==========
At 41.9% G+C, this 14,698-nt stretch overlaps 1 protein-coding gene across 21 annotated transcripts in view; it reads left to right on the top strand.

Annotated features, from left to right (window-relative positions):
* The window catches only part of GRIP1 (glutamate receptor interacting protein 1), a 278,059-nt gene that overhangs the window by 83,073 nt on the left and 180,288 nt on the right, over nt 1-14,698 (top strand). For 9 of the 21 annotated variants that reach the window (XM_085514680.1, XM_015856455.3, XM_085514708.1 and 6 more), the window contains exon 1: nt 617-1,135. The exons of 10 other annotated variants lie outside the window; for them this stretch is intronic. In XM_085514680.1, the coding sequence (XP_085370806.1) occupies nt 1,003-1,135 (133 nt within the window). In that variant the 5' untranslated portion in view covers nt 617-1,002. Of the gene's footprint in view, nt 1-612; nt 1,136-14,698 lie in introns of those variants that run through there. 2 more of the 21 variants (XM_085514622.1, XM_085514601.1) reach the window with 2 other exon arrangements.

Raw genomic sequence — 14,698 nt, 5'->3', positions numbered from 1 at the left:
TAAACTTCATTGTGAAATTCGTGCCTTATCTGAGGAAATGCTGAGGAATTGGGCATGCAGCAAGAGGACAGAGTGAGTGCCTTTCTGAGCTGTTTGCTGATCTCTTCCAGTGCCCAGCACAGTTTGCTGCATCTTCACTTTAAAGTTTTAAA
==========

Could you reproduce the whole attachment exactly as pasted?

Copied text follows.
At 41.9% G+C, this 14,698-nt stretch overlaps 1 protein-coding gene across 21 annotated transcripts in view; it reads left to right on the top strand.

Annotated features, from left to right (window-relative positions):
* The window catches only part of GRIP1 (glutamate receptor interacting protein 1), a 278,059-nt gene that overhangs the window by 83,073 nt on the left and 180,288 nt on the right, over nt 1-14,698 (top strand). For 9 of the 21 annotated variants that reach the window (XM_085514680.1, XM_015856455.3, XM_085514708.1 and 6 more), the window contains exon 1: nt 617-1,135. The exons of 10 other annotated variants lie outside the window; for them this stretch is intronic. In XM_085514680.1, the coding sequence (XP_085370806.1) occupies nt 1,003-1,135 (133 nt within the window). In that variant the 5' untranslated portion in view covers nt 617-1,002. Of the gene's footprint in view, nt 1-612; nt 1,136-14,698 lie in introns of those variants that run through there. 2 more of the 21 variants (XM_085514622.1, XM_085514601.1) reach the window with 2 other exon arrangements.

Raw genomic sequence — 14,698 nt, 5'->3', positions numbered from 1 at the left:
TAAACTTCATTGTGAAATTCGTGCCTTATCTGAGGAAATGCTGAGGAATTGGGCATGCAGCAAGAGGACAGAGTGAGTGCCTTTCTGAGCTGTTTGCTGATCTCTTCCAGTGCCCAGCACAGTTTGCTGCATCTTCACTTTAAAGTTTTAAA